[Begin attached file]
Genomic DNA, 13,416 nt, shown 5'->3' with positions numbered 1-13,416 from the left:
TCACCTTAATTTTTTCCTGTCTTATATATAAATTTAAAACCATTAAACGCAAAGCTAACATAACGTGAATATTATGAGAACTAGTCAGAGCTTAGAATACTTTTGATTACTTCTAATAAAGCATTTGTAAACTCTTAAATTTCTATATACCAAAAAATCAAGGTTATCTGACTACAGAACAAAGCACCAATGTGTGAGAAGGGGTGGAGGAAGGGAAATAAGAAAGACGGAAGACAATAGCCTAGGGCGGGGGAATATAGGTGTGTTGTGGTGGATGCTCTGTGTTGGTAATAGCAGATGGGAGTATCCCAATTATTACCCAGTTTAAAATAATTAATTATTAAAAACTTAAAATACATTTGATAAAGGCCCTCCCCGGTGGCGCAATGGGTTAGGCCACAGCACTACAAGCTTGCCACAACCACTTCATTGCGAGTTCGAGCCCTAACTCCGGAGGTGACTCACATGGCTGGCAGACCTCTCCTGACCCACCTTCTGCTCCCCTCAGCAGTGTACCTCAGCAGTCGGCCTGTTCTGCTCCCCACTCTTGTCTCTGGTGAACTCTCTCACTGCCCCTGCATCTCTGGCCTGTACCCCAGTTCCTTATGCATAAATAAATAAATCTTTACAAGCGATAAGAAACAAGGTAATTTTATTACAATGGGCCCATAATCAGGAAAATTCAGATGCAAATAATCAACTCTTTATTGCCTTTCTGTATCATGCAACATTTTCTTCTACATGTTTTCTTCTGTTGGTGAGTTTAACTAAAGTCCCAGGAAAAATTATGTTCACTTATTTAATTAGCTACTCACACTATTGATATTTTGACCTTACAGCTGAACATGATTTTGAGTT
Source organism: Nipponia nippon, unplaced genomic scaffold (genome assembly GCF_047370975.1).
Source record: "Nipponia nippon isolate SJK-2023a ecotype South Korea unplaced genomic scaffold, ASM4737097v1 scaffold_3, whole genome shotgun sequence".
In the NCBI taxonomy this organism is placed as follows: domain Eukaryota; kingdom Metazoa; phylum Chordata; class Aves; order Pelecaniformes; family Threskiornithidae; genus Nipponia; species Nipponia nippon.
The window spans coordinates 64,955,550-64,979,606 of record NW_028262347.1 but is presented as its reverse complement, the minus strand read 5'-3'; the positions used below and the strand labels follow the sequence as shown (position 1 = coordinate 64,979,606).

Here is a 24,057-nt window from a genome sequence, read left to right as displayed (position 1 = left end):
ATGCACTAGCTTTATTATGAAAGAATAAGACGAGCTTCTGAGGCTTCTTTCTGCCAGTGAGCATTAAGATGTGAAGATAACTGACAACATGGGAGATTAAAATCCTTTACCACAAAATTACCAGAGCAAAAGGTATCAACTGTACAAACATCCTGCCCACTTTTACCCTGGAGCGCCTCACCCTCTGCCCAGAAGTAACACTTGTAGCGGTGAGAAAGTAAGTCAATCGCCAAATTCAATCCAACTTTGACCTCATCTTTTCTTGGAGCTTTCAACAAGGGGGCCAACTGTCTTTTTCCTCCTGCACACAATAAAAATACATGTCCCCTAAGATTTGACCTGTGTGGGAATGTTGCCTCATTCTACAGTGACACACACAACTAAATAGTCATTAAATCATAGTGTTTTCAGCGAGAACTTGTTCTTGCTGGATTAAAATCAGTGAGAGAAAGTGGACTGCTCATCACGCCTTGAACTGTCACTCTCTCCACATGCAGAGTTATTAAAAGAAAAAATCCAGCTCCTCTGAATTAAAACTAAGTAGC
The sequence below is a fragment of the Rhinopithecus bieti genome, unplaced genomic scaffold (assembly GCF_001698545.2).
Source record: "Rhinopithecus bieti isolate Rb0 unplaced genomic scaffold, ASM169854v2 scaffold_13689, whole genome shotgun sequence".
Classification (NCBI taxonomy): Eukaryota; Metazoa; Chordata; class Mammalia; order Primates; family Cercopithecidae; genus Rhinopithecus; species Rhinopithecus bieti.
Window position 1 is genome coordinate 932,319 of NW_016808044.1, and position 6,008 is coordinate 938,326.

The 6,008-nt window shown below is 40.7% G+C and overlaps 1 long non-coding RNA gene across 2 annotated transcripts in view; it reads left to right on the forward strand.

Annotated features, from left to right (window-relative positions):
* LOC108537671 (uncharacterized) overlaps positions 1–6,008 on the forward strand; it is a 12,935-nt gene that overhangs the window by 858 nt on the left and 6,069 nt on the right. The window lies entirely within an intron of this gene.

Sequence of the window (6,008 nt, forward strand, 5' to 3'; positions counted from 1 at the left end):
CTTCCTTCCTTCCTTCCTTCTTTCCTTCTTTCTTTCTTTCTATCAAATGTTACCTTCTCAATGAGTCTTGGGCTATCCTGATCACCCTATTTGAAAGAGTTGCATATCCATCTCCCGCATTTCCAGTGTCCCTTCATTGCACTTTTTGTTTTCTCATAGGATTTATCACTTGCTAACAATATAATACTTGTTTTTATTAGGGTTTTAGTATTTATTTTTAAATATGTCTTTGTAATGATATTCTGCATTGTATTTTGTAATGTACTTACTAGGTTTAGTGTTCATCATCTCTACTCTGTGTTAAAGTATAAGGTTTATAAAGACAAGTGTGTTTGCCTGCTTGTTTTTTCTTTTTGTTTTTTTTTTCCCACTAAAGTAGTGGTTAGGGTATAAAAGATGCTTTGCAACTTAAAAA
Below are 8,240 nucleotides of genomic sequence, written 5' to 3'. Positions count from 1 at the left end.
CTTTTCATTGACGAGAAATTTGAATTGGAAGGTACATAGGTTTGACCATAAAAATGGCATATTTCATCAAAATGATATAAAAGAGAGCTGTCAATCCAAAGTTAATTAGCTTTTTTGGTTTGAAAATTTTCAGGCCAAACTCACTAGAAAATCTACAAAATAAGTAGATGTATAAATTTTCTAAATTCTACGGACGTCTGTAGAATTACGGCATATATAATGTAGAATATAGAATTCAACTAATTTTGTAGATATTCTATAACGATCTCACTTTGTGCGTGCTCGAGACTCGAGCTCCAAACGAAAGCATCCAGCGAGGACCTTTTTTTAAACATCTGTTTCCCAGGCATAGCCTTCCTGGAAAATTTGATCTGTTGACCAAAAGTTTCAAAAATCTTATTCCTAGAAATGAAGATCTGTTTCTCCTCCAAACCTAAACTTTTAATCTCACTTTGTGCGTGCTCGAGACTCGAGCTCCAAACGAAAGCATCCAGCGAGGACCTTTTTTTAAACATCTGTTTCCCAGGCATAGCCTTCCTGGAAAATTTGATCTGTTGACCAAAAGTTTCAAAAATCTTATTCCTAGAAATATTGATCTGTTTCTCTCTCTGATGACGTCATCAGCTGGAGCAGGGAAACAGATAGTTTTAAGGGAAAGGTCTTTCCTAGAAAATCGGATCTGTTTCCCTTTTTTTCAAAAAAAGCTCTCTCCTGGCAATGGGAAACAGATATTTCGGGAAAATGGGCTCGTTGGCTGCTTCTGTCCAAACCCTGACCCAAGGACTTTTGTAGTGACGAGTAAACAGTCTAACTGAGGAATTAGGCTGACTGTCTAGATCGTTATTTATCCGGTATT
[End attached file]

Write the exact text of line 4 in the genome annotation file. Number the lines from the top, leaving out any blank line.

Source record: "Nipponia nippon isolate SJK-2023a ecotype South Korea unplaced genomic scaffold, ASM4737097v1 scaffold_3, whole genome shotgun sequence".